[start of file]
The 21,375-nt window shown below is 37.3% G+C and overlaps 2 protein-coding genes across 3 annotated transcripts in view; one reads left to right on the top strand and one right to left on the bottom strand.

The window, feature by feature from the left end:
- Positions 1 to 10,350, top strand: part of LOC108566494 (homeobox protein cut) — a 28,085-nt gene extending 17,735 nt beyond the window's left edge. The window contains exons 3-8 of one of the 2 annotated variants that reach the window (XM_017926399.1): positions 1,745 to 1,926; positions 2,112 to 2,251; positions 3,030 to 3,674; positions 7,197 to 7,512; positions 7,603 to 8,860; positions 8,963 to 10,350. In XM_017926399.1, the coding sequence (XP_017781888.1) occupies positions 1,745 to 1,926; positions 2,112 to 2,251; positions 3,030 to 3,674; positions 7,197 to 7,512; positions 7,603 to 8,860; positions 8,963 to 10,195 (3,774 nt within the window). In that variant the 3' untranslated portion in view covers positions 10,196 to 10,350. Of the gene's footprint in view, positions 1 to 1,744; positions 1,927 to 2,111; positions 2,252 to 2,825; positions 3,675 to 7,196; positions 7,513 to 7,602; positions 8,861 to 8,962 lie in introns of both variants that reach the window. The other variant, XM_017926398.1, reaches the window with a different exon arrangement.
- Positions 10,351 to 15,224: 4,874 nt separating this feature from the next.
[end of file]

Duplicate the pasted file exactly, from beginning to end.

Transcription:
The 21,375-nt window shown below is 37.3% G+C and overlaps 2 protein-coding genes across 3 annotated transcripts in view; one reads left to right on the top strand and one right to left on the bottom strand.

The window, feature by feature from the left end:
- Positions 1 to 10,350, top strand: part of LOC108566494 (homeobox protein cut) — a 28,085-nt gene extending 17,735 nt beyond the window's left edge. The window contains exons 3-8 of one of the 2 annotated variants that reach the window (XM_017926399.1): positions 1,745 to 1,926; positions 2,112 to 2,251; positions 3,030 to 3,674; positions 7,197 to 7,512; positions 7,603 to 8,860; positions 8,963 to 10,350. In XM_017926399.1, the coding sequence (XP_017781888.1) occupies positions 1,745 to 1,926; positions 2,112 to 2,251; positions 3,030 to 3,674; positions 7,197 to 7,512; positions 7,603 to 8,860; positions 8,963 to 10,195 (3,774 nt within the window). In that variant the 3' untranslated portion in view covers positions 10,196 to 10,350. Of the gene's footprint in view, positions 1 to 1,744; positions 1,927 to 2,111; positions 2,252 to 2,825; positions 3,675 to 7,196; positions 7,513 to 7,602; positions 8,861 to 8,962 lie in introns of both variants that reach the window. The other variant, XM_017926398.1, reaches the window with a different exon arrangement.
- Positions 10,351 to 15,224: 4,874 nt separating this feature from the next.